All in all it was a good week, with good news. Christopher also visited a specialist because he has constant lower back pain. Although we had taken money to cover the cost of a scan it was not needed. Xrays showed some wear and tear and a little bit of bubbling due to a lack of calcium. He had 6 physio sessions and was told if he continued to do the physio properly his back pain would completely go. He was also told no heavy lifting though and with 5,000 sheep to be shorn between himself and Shaun I think the back pain is going to continue for a while yet.


  1. I read your blog... keep it up. It's fascinating to get your perspective on life in the FI.

  2. The photos are very interesting. The fort looks like a pioneer North American one. I love log construction. My son and I built a log cabin by the river for him to use as a camp.(Did you see the slide show on the sidebar of my blog) I would love to build a squared timber house. So far I have gotten a book on it. I don't think it will be anything other than a dream.

    I take it ice skating isn't possible in the Falklands. It is a lot harder than it looks. I do not ice skate. I am one of the few Canadians who cannot skate. Our small hamlet has an outdoor rink which has ice from Christmas to Mid-March. Unfortunately there are fewer kids to use it than when my son was young. Most communities a little larger than ours has an indoor rink and many also have a curling rink. If you have a long winter you have to find ways to enjoy it or you will be very unhappy. My son always floods a rink in his back yard for his three children as I did for him when he was young.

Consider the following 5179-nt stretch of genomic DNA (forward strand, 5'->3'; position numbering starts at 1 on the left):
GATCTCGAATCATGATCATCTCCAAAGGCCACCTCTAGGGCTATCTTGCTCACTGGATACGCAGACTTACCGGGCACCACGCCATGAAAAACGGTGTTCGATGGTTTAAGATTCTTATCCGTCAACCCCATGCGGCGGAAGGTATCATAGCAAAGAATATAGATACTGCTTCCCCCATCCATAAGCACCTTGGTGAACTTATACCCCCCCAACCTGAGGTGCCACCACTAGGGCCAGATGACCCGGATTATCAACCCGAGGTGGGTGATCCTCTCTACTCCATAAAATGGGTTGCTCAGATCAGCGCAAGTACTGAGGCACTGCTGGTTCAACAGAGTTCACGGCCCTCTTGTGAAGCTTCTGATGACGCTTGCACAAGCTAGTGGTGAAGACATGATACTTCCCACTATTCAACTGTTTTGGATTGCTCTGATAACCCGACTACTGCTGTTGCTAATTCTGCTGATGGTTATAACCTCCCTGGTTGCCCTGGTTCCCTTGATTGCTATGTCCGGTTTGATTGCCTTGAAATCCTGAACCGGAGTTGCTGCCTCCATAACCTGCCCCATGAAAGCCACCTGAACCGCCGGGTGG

I sympathize with your son. I suffer from a chronic lower back condition that can be painful if I reinjure it with lifting badly. I have one leg shorter than the other which causes a stess fracture in my spine. I have managed to live a life doing a lot of hard heavy work in spite of it. But at the first sign of pain I have to rest it. Your son needs to learn how to efficiently lift things with his legs rather than just his back. I guess he knows that.

    I can imagine your worry when he first had an accident. I had polio when I was 5 and I grew up hearing the stories of my parents worry I would be paralysed. Luckily I was not.

    I found your email address on line so I am going to write you an email concerning your comment you left on my blog. I also have a couple of questions to ask you about the Falklands,

  3. Hi Philip,
    No we have no skating rink here. We both had a go. It was hard work. I think you get more nervous about falling when you are older. There was a young boy from the Falklands over with his parents for the week and he was getting the hang of it really quickly.
    The fort was very impressive with log cabins and sod huts, obviously it has all been restored but it was well worth the visit.

  4. Fuerte Bulnes is just another bit of proof that the Chilenos were in Patagonia way before the Argentines... it is one of the many things which holes the Argentine claim to the Falklands below the waterline...

  5. Hi J A Roberts,
    Your not the J Roberts of Roberts Acre farm in Devon are you? Father of my adopted son Johnathan Roberts.

  6. I'm afraid I'm not your J Roberts, but a different one.